Congratulations, you’re finally getting your small business launched!

A question many entrepreneurs and new business owners have is: When should I invest in branding? Is it too early? Will I look unprofessional, and lose potential sales or investors by waiting?

The answer, like so many things in life, is it depends. Different types of businesses can develop their branding on different timelines. Some businesses need complete branding in place before launching, while other types of businesses can let the branding develop as they start to grow. 

We’ll step through different types of businesses and their various brand development timelines below. 

Restaurants, retail stores retail services must launch with a full brand identity

If you plan to open a restaurant or retail store you need a designer involved sooner than many other startups. A restaurant, for example, needs to get its brand identity nailed before they launch. The signage, decor, menu and overall atmosphere is not something that can come later. The dining experience and the brand identity are highly interwoven.

The immediate effect of that brand identity may be critical to creating the right first impression. These businesses can always adjust and expand their brand identities as they get more established, but they cannot hang out their open sign without the basic brand elements of a strong logo and other key visual elements.

Packaged consumer goods must well designed before placement in a store

If you have a consumer good that you plan to sell in stores, your packaging must be well designed and professionally produced before selling en masse to consumers. Before you get to that stage, however, you have time to invest in branding as you refine your product or scale operations.

For example, many food producers start selling at craft fairs or farmers markets. That is a good time to test design ideas and see what resonates with your buyers. However, it is unlikely you will get accepted into national chains or highly selective boutiques if your package design is not professionally created. And you definitely don’t want to be creating confusion about your brand by altering your brand identity once you start to sell in retail stores. Consumer purchases are heavily swayed by package design, so you will need to invest in branding to make it big.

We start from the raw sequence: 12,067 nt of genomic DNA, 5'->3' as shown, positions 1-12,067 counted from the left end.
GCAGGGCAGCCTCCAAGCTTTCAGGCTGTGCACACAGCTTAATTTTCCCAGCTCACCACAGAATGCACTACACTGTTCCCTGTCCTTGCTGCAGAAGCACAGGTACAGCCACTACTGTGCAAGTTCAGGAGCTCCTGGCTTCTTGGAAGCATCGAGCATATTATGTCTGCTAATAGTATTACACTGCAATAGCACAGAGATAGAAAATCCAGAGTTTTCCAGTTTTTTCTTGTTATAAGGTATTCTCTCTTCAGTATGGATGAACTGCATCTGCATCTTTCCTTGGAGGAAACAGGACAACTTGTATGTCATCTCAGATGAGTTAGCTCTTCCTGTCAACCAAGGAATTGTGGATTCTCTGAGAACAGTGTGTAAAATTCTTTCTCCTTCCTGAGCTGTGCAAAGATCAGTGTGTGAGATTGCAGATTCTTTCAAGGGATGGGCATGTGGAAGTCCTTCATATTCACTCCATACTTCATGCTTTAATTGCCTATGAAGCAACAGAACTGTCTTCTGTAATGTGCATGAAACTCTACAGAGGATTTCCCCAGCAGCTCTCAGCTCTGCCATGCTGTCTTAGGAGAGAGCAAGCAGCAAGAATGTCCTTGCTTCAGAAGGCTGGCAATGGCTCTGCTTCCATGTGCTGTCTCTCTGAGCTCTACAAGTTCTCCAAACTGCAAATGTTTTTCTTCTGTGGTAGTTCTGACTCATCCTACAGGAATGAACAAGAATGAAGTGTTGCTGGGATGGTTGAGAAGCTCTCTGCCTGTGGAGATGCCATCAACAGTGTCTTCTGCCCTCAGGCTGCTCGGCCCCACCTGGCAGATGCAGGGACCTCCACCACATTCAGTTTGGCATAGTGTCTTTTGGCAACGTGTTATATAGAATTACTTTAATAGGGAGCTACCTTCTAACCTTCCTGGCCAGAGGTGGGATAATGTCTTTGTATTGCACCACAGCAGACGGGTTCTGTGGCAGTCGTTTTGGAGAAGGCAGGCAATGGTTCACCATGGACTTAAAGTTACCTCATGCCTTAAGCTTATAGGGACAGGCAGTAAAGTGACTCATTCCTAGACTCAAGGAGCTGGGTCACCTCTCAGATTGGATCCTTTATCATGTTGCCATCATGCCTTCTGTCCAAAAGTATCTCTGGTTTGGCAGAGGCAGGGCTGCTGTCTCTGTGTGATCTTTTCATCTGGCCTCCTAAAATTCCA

Solopreneurs, coaches and consultants can slowly grow their brand identity organically

Many people wish to start a coaching or consulting or other service type of business for themselves. It may start as a one-person start-up and eventually will grow to a small business with a few employees. The bar is set high for what people expect for a professional business website, so don’t shortchange yourself on how you portray yourself and your business online. But it’s ok to use a wordmark rather than a symbol type of logo, which is generally more economical to have designed.

Your business offerings will likely change as you figure out what work is profitable and appeals to you, and your brand identity should be flexible enough to move with these changes, while still maintaining some consistency. Remember, the brand of a solopreneur is very closely tied to the business owner, and always will be.

High tech startups benefit from a visual identity

When people think of startups, they most frequently think of technology based startups. These companies may make software targeted at the general public or a very small niche. They may make highly specialized products. It can be a struggle to engage investors or interest if people cannot understand the technology.

The “thing” these startups create is frequently not very visual—invisible code or not very sexy equipment. Therefore, the logo for a high tech firm can end up playing a larger, more important role than for other startups.

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